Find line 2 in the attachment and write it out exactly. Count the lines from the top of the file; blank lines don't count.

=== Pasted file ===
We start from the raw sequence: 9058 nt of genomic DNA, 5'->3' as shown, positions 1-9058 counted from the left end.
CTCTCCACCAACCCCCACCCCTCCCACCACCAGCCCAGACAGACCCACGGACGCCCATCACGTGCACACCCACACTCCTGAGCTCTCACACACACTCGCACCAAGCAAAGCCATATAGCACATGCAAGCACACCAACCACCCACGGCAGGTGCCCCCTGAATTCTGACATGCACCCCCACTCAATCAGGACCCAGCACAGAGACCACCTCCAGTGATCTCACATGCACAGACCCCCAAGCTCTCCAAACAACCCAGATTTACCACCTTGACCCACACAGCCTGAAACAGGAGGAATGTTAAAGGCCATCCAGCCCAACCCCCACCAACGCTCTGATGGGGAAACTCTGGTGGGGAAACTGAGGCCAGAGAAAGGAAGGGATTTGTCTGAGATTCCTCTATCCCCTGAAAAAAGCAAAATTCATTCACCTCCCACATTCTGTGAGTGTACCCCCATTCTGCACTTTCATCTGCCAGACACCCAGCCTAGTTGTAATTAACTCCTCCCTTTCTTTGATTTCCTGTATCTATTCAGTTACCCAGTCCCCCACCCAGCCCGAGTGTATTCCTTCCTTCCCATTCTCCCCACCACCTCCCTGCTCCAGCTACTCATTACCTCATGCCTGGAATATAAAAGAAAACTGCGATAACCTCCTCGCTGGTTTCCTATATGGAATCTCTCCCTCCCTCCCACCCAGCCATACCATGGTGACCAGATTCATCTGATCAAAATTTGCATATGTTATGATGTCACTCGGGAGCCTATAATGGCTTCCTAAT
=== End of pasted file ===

CTCTCCACCAACCCCCACCCCTCCCACCACCAGCCCAGACAGACCCACGGACGCCCATCACGTGCACACCCACACTCCTGAGCTCTCACACACACTCGCACCAAGCAAAGCCATATAGCACATGCAAGCACACCAACCACCCACGGCAGGTGCCCCCTGAATTCTGACATGCACCCCCACTCAATCAGGACCCAGCACAGAGACCACCTCCAGTGATCTCACATGCACAGACCCCCAAGCTCTCCAAACAACCCAGATTTACCACCTTGACCCACACAGCCTGAAACAGGAGGAATGTTAAAGGCCATCCAGCCCAACCCCCACCAACGCTCTGATGGGGAAACTCTGGTGGGGAAACTGAGGCCAGAGAAAGGAAGGGATTTGTCTGAGATTCCTCTATCCCCTGAAAAAAGCAAAATTCATTCACCTCCCACATTCTGTGAGTGTACCCCCATTCTGCACTTTCATCTGCCAGACACCCAGCCTAGTTGTAATTAACTCCTCCCTTTCTTTGATTTCCTGTATCTATTCAGTTACCCAGTCCCCCACCCAGCCCGAGTGTATTCCTTCCTTCCCATTCTCCCCACCACCTCCCTGCTCCAGCTACTCATTACCTCATGCCTGGAATATAAAAGAAAACTGCGATAACCTCCTCGCTGGTTTCCTATATGGAATCTCTCCCTCCCTCCCACCCAGCCATACCATGGTGACCAGATTCATCTGATCAAAATTTGCATATGTTATGATGTCACTCGGGAGCCTATAATGGCTTCCTAAT